Toxic Algae on Lake Erie Less Prevalent This Year But Still A Problem

By Maeve Dunigan

Last year the most profound bloom of toxic algae in 100 years took over Lake Erie, which is bounded by both Canada and the U.S.  This year, the blooms proved less prevalent, but the overbearing green organisms still worry those who rely on this important water supply.

According to EcoWatch, Lake Erie is a water source for about 11 million people. During a scare in 2014, algae closed the drinking water treatment plant in Toledo, Ohio for a period of time due to a high level of algal cyanotoxins found in the water.

These blooms could be attributed to a variety of causes, but researchers remain unsure as to how such factors can be combined to create a bloom.

The National Oceanic and Atmospheric Administration (NOAA) website states that the blooms “may be linked to 'overfeeding.'” This process occurs when nutrients including phosphorus, nitrogen and carbon, which are used in fertilizer on lawns and farmlands, “flow downriver to the sea and build up at a rate that 'overfeeds' the algae that exist normally in the environment.”

NOAA contends that the blooms are to blame for “about $82 million in economic losses to the seafood, restaurant and tourism industries each year.”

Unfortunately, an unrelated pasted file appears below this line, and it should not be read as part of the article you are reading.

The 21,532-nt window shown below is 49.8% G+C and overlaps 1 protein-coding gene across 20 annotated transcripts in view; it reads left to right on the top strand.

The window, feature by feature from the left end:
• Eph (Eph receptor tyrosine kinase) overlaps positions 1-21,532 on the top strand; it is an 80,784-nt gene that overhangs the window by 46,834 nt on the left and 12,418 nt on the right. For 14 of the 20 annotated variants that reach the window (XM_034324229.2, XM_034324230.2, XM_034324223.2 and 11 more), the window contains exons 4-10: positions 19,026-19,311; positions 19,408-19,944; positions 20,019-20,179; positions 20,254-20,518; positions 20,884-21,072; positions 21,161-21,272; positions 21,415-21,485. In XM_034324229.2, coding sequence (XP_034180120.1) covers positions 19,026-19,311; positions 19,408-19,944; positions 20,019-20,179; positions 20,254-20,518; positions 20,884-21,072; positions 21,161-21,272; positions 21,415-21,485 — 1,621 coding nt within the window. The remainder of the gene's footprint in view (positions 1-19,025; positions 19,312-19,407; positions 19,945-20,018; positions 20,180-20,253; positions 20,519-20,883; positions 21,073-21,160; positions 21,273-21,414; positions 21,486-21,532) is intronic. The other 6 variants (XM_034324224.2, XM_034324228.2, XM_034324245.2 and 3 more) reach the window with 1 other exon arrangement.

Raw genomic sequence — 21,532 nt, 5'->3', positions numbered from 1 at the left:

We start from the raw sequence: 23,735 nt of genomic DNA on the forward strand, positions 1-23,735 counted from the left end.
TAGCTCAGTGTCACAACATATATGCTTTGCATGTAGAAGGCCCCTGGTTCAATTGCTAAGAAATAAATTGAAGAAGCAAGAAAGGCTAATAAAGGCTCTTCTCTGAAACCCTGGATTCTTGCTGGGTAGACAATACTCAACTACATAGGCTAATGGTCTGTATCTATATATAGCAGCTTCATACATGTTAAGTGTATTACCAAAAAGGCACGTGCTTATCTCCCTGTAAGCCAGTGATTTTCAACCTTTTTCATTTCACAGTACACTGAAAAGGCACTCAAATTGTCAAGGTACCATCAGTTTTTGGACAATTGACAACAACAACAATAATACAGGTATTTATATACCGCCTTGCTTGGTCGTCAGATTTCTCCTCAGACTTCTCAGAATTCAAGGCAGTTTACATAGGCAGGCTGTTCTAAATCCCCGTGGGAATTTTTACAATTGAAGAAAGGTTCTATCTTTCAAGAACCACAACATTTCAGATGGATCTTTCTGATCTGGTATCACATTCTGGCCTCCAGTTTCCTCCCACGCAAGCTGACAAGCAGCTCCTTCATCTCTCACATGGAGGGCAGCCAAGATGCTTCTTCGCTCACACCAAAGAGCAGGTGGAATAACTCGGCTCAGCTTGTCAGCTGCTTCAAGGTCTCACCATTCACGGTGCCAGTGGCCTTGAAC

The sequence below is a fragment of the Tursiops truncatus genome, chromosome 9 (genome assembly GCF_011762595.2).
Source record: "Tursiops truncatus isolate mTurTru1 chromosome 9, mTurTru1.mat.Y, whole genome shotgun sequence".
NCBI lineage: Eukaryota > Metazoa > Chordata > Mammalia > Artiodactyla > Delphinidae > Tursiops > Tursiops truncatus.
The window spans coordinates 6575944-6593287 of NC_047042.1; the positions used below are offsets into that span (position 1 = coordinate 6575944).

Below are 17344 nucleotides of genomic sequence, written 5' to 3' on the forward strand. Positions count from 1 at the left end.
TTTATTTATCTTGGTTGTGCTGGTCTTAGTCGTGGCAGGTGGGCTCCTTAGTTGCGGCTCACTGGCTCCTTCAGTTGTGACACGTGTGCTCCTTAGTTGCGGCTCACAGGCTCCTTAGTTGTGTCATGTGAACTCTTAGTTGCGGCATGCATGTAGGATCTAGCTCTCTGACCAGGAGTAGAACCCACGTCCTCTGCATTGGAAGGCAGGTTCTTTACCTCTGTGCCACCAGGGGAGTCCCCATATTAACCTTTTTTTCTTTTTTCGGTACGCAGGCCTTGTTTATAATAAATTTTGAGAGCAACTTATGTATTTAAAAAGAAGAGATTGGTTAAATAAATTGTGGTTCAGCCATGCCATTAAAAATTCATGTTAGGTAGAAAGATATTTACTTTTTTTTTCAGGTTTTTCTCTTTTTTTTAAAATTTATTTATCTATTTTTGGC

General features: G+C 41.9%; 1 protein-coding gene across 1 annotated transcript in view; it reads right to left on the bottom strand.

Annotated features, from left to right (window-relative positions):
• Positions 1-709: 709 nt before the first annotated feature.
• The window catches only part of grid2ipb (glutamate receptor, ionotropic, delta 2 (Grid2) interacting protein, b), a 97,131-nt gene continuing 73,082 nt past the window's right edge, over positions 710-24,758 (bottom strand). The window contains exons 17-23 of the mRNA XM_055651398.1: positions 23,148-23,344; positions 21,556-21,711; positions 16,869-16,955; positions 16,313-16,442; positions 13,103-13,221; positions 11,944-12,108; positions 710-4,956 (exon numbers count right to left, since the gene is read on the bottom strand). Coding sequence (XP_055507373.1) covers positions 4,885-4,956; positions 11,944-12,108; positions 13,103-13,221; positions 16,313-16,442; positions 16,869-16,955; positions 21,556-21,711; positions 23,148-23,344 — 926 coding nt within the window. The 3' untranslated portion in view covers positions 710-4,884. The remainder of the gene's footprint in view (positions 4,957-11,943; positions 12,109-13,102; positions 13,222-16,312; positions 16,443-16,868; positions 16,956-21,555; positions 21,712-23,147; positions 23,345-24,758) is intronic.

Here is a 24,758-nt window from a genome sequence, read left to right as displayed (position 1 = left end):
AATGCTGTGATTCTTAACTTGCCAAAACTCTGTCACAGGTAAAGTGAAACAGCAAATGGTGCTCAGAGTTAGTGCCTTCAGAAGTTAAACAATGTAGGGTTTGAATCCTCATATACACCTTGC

The less severe bloom this year is thanks to a more normal rainfall. The less it rains, the less runoff is pushed off of the farms and other harmful sites and into tributaries that feed into the lake.

The problematic algae in Lake Erie can be found in many bodies of water throughout the U.S., even those close to Maryland and the eastern shore.

“The same species [of algae found in Lake Erie] is in the Chesapeake Bay,” said Christopher Brown, a researcher at NOAA.

Brown spoke about varieties of cyanobacteria, or bacteria that obtain energy through photosynthesis, which exist in different bodies of water. Many of these species of bacteria can be identified floating on top of the water in dark green sheets.

 “Some [bacteria] have air vacuoles that allow them to float,” he said. “That’s why you get this surface scum when there’s low wind they tend to accumulate.”

It’s very difficult for water municipalities to filter these surface toxins from the drinking water. Not only that, wildlife, especially domesticated animals like cattle and dogs, can get sick or die from imbibing the water.

Brown said that the toxins in the algae are a sort of defense mechanism, to ensure they aren’t fed upon by fish and other organisms.

The U.S. Environmental Protection Agency (EPA) recommends management practices for the harmful phosphorus and nitrogen nutrients. The EPA also says that increasing the water flow through bodies of water, although expensive, is a good way to avoid large cyanobacteria blooms.